Member comments

  1. But there is no reason, at the moment, to delay any further. Until the EU comes to its senses and accepts that the UK must return to being a sovereign country then any deal such as PM May’s, is a myth and therefore why delay. Voted down three times in the UK parliament the deal is dead.

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BREXIT

Driving licences: Are the UK and Italy any closer to reaching an agreement?

With ongoing uncertainty over whether UK driving licences will continue to be recognised in Italy beyond the end of this year, British residents are asking where they stand.

Driving licences: Are the UK and Italy any closer to reaching an agreement?

Many of The Local’s British readers have been in touch recently to ask whether any progress has been made in negotiations between the UK and Italy on a reciprocal agreement on the use of driving licences.

If you’re reading this article, there’s a good chance that you’re familiar with the background of this Brexit consequence.

READ ALSO: Frustration grows as UK driving licence holders in Italy wait in limbo

When Britain left the EU there was no reciprocal agreement in place, but UK licence holders living in Italy were granted a grace period in which they could continue to drive on their British licences. This period was later extended to the current deadline of December 31st, 2022.

The situation beyond that date however remains unclear, and concern is growing among the sizeable number of British nationals living in Italy who say no longer being allowed to drive would be a serious problem.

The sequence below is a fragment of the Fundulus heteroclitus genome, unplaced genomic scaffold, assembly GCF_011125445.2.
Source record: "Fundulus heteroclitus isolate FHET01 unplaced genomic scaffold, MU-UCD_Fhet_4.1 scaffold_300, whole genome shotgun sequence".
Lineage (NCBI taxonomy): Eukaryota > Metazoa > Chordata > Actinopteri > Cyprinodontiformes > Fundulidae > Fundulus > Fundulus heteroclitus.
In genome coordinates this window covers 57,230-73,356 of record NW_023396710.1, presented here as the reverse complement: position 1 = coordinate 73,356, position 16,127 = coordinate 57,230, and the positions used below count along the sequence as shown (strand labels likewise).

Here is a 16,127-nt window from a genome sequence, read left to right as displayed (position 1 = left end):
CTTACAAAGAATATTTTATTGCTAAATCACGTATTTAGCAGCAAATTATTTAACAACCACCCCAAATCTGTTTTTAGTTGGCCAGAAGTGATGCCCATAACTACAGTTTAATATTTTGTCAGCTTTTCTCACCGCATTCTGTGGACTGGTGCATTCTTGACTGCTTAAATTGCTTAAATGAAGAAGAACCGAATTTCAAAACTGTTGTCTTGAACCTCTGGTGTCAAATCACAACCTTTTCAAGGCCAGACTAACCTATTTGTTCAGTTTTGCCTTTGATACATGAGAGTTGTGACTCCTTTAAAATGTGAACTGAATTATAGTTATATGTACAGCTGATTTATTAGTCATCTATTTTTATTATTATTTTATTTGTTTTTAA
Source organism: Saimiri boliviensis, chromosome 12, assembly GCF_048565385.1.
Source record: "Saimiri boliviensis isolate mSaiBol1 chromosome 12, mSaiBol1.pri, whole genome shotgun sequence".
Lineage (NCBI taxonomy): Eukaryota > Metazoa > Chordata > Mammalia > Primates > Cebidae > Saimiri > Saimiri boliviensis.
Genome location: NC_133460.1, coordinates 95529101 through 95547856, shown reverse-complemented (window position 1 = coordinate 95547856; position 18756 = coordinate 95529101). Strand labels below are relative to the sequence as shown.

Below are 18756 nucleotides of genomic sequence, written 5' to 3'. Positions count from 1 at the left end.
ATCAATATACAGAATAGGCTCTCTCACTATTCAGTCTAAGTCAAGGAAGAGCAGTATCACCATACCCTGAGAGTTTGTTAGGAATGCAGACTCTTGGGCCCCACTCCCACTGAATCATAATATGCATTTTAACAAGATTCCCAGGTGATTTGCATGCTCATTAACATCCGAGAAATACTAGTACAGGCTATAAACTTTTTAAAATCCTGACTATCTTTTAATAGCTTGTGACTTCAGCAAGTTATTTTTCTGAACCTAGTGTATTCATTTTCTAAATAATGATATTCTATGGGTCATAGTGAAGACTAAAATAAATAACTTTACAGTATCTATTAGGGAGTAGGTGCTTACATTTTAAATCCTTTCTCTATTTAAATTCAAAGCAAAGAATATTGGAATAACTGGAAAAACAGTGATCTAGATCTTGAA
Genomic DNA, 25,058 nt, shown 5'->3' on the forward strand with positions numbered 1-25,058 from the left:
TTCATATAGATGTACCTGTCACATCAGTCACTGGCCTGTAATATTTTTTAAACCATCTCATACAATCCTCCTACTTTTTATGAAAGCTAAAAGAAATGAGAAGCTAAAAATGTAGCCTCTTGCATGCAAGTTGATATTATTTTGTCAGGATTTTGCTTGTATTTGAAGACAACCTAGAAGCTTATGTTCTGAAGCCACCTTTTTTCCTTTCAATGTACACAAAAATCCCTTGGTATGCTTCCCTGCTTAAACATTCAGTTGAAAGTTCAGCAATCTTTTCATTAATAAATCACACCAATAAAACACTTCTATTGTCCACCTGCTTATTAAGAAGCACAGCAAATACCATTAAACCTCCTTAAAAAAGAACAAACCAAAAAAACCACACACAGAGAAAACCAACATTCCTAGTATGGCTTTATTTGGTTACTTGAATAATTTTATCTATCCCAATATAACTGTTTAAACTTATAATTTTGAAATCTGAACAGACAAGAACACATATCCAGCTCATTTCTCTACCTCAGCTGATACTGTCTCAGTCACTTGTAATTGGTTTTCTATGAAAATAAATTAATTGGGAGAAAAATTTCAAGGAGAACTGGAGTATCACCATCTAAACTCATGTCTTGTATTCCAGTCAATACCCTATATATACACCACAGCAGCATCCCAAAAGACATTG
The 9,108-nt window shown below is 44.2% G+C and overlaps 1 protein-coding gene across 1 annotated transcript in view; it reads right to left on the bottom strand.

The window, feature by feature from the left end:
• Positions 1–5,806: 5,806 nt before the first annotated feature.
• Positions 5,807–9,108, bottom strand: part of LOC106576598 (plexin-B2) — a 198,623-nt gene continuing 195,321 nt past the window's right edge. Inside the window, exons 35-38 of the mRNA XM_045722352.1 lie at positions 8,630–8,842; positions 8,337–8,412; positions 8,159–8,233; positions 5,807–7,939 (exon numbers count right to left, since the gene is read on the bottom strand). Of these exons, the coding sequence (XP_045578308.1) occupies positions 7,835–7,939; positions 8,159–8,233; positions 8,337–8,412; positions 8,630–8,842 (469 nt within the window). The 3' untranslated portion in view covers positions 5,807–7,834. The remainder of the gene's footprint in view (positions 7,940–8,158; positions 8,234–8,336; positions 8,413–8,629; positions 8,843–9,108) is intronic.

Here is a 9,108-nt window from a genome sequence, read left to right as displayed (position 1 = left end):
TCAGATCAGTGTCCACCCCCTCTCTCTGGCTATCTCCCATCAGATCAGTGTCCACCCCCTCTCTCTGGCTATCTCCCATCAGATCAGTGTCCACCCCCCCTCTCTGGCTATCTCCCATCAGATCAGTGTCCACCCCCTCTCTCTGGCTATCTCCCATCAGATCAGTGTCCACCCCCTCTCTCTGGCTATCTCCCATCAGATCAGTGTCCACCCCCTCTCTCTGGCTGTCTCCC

There was the option of exchanging licences before the end of 2021, but many didn’t make the deadline. As has been proven before, this was often not due to slackness but rather all manner of circumstances, from having moved to Italy after or shortly before the cut-off date to bureaucratic delays.

Driving licences: How does the situation for Brits in Italy compare to rest of Europe?

So is an agreement any closer? Or do those driving in Italy on a UK licence really need to go to the considerable trouble and expense of sitting an Italian driving test (in Italian)?

With five months left to go, there’s still no indication as to whether a decision will be made either way.

The British government continues to advise licence holders to sit their Italian driving test – while also stressing that they’re working hard on reaching a deal, which would make taking the test unnecessary.